*Pencil to record ongoing scores on the judging sheet - I have ONE style of mechanical pencil I'll use. The yellow Bic pencil with the cone that turns. I don't like the clicker style. I tore the house apart before I found ONE pencil to my satisfaction and then it was nearly empty. That required a trip to WalMart.
*felt marker to mark plastic bags
*Paper labels and stapler to re-label bags to my satisfaction
*Highlighter and red pen to remind me of things I need to remember about my scoring.
*Coffee - that doesn't really need explanation does it?
*Bins for sorting classes
*Detail judging score outlines. I literally assign specific score numbers to various traits. This is the best way I know to judge OBJECTIVELY when appropriate.
*Clear ruler to measure staple length of every sample entry.

Now, do I sound like I want things to be 'just so'? That would be correct, so what do I see when I open the boxes?
Now, mind you, the show super already did a great job of organizing and sorting these classes, but..... some are in grocery bags, some in white plastic trash type bags, some of the grocery bags are {GASP} not white! Oh! the humanity!!!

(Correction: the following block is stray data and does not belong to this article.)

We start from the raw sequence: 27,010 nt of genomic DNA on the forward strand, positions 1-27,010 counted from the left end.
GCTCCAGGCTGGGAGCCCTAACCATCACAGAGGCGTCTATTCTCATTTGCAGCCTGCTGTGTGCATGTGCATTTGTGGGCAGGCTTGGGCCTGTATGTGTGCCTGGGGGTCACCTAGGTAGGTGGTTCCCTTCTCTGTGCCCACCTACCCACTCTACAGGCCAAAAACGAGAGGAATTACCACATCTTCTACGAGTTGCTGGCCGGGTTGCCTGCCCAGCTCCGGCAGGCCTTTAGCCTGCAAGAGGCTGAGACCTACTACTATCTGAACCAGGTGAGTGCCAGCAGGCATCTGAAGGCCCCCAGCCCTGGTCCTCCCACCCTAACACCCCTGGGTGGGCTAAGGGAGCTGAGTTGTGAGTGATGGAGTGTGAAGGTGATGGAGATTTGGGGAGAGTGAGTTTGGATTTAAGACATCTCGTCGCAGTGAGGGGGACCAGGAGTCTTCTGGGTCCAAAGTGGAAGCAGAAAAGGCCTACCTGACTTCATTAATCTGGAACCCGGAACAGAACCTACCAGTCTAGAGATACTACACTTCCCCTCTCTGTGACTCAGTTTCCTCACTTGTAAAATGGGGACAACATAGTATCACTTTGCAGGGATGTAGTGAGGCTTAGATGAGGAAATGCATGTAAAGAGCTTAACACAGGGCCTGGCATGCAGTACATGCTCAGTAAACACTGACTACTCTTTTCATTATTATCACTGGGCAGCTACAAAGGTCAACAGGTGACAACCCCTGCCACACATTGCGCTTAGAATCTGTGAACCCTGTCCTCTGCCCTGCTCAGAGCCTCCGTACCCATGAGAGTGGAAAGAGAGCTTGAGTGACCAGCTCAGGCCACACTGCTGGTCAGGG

So the first thing that *I* do is re-sort and re-organize. I use white grocery bags, I relabel them with the class number and the number of entries in that class. This helps me to organize my time and keep track of what is supposed to be in that bag.
The advantage is that when I put all these bags back into boxes I can easily see what is what just by looking at the top of the box.
This also gives me the opportunity to eyeball all the entries to do a quick once over and look for infestations. I'm sorry, but it does happen. I have lost some valuable fleeces of my own from taking in fiber samples that didn't 'blossom' their cargo until a week or two later. I have also learned not to leave samples sitting around with the ziplok bags unsealed. If a bag zipper breaks, it gets a new bag. Wanna know the most sturdy brand of sealed plastic bags? just ask!
And this is what I end up with. Orderly, easy to work with, easy on the eyes and ready for the next step. Up to now, NO actual evaluation of the samples has taken place. This has been all about me and making my job easier. :)


It's the Cat In The Hat's 50th Birthday!

This is really big stuff. The Cat was created 50 years ago on a dare in an effort to bring life and fun to learning to read. Books of the time were just so dry and "un-fun" and reading was at an all time low among young children. Thanks to Dr Seuss (aka Theodor Seuss Geisel) many children found a whole new reason not only learn to read, but to learn to read with enthusiasm. He introduced creativity, suspense, chaos, cadence and imagination to generations of children through his amazing characters and antics.